Consumers will benefit from easily accessible restaurant health data, as long as the information is always correct and up-to-date.
— Erika Adams
Starting today, Yelp users across the country will see a new denotation on restaurant business pages when they pull up the app. Listed right underneath a restaurant’s price range, consumers will see a “Health Score,” followed by the local government’s most recent grade given after a health inspection. Click on the score, and a subsequent page in the app will detail how many violations the restaurant had in previous inspections, further descriptions of each violation, and the date when each violation was corrected.
“Today we have added health inspection data to Yelp for more restaurants in New York, California, Texas, Illinois and Washington, DC, and will continue to roll out updates state-by-state in the coming months,” Yelp detailed in a blog post announcing the new feature.
The health score aggregation is powered by HDScores.com, a website launched to collect local health department inspection scores and funnel them into a central, easily searchable database. The website has gathered inspection scores from over 1,700 counties covering 42 states, and touches 73 percent of the U.S. population.
For the consumer who doesn’t make a habit of looking up health inspection reports in the process of deciding where to eat, Yelp’s new tool puts the publicly-available information in a user-friendly format that is easily accessible.
“Eating in a restaurant should not pose food safety risks, but sometimes does,” Marion Nestle, a prolific author on the food industry and public health, and the Paulette Goddard Professor of Nutrition, Food Studies, and Public Health, emerita, at New York University, told Skift Table in an email. “As a customer, you have no way of knowing how closely a restaurant follows guidelines about temperature, cross-contamination, and basic sanitation (although the condition of the restrooms is often an indication). An A grade [in New York City] tells you that the place is careful about food safety issues. That’s useful information for people thinking of eating there.”
Yelp estimates that around 750,000 business pages will be affected by today’s rollout. It’s not a new launch for some locations, however. Yelp has been rolling out the feature incrementally in over two dozen cities and states over the past five years. San Francisco was the original guinea pig for the feature; restaurants in the city saw their pages updated with health inspection codes back in 2013.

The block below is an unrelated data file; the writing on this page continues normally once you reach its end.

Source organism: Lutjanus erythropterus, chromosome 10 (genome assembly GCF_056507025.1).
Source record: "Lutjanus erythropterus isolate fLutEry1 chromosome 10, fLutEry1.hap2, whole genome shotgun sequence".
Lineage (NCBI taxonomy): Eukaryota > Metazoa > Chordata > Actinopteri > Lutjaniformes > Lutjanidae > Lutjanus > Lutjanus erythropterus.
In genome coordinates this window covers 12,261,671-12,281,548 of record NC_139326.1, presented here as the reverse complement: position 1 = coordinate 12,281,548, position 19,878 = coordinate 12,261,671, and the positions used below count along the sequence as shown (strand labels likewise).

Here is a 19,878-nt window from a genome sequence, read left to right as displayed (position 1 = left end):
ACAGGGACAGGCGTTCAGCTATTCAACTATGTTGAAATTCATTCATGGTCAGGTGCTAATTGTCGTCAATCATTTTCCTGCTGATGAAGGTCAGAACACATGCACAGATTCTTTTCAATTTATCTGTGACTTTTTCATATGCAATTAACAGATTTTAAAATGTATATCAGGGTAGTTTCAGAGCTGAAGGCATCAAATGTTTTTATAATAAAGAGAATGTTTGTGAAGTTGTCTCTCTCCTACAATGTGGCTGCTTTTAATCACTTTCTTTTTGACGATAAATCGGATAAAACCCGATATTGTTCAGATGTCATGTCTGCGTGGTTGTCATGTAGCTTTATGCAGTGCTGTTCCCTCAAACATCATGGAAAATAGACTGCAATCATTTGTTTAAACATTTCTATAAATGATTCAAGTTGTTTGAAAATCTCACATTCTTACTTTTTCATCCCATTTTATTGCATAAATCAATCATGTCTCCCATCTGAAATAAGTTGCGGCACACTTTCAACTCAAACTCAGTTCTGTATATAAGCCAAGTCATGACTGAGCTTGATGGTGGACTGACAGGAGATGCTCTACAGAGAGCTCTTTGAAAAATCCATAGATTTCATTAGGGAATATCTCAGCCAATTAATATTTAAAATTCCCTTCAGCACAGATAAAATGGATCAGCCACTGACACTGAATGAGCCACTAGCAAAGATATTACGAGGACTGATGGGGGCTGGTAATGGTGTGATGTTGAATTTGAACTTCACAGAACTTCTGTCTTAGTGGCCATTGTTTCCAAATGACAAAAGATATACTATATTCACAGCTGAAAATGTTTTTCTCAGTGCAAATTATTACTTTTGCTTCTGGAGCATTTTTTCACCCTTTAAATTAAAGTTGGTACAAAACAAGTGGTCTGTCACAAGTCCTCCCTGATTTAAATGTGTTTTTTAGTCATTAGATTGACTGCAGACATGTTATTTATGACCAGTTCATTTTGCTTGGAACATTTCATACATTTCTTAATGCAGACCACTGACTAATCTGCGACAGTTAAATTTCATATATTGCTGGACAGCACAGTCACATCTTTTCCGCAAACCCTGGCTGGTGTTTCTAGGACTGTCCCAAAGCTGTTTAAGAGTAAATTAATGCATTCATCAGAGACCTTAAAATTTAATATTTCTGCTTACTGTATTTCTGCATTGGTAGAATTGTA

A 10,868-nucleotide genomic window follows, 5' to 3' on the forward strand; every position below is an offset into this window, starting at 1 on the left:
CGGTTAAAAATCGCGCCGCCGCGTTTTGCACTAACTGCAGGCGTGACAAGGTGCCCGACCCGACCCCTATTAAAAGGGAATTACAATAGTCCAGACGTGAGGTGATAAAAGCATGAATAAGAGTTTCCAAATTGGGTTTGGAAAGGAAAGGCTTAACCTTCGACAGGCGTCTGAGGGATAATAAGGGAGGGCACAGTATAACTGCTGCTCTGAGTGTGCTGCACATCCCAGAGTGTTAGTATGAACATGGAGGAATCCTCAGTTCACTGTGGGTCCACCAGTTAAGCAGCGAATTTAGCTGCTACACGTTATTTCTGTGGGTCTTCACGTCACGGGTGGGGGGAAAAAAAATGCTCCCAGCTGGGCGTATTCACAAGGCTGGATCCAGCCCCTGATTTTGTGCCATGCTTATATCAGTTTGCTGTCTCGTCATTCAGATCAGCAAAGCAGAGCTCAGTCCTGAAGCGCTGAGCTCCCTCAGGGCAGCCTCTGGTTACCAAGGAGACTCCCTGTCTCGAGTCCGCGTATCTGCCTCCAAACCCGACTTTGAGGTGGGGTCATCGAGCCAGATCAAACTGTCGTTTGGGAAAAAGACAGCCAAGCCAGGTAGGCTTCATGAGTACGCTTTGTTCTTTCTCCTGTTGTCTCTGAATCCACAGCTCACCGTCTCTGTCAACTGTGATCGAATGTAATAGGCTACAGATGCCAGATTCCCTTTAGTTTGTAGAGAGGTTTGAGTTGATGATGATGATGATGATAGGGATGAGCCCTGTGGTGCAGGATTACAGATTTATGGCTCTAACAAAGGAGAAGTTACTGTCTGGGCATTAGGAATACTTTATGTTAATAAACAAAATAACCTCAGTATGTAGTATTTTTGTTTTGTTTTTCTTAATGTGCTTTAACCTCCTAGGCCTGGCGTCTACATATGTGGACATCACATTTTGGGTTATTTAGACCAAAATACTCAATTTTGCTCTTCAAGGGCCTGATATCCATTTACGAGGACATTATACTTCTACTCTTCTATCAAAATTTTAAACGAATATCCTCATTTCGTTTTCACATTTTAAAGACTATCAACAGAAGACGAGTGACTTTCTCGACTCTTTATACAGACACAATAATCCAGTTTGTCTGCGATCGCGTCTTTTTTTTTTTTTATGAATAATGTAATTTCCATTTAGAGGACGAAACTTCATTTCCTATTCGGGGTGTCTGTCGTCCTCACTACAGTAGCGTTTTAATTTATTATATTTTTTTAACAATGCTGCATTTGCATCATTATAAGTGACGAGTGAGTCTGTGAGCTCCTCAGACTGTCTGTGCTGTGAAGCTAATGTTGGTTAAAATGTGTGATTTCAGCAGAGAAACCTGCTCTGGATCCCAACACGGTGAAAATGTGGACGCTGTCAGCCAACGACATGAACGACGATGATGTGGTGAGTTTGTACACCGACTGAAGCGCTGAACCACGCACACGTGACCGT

Potential Downsides for Restaurant Owners
While consumers benefitted from the additional information, the new feature amplified the gripes that restaurant owners already had with the way that health inspections were conducted in the city. A health inspection score is like a snapshot in time, explained Gwyneth Borden, the executive director of the Golden Gate Restaurant Association. If the score has to sit on a restaurant’s Yelp page long after the problems have been fixed, that’s potentially a very damaging issue for the restaurant.
When Yelp first rolled out the integration in San Francisco in 2013, Borden said that the grades weren’t necessarily explained well or updated accordingly after the inspector revisited a restaurant to check and make sure violations had been corrected. The health department is stretched so thin that a restaurant might not go through a routine health code check for 18 months to 2 years. That’s a long time to be stuck with a grade that’s not necessarily reflective of the restaurant. Especially when it’s displayed front-and-center on a restaurant’s Yelp page.
If a restaurant has to live with a poor score on their Yelp page, it affects business. Borden recalled one restaurant in San Francisco that received a poor health code rating, fixed the issues right away as required, but had to contend with the lingering poor score on their Yelp page. The score actually prompted a warning to pop up for any user that tried to view the restaurant on Yelp.
There was an influx of negative reviews because of the score, and the owners saw a 15 percent drop in business during the debacle. A recent study from Harvard Business School also confirms those sales losses as standard. The study found that a restaurant with a poor health grade on Yelp could lead to a 12 percent drop in sales. That number could drop a further 9 percent if the poor grade was prompted by particularly egregious food service violations.
Andrew Rigie, the executive director of the New York City Hospitality Alliance, echoed similar concerns that the flaws in New York’s health inspection system will be put on display now that restaurants’ grades are pasted on their Yelp pages.
“Food safety must be implemented all of the time,” Rigie agreed. “Customers want to know that where they are dining is safe.” However, if Yelp isn’t strict in updating restaurant health codes in real time, it could significantly damage a local business. “Restaurants are already concerned about the reviews they get,” Rigie said. “Yelp is presenting another forum in which people can talk negatively about the business.”
However flawed the system is, consumers are gaining some access to easily available public health information, and Yelp has shown that it has taken steps to be more informative about health code violations. The new feature will continue to roll out in more states in the coming months.
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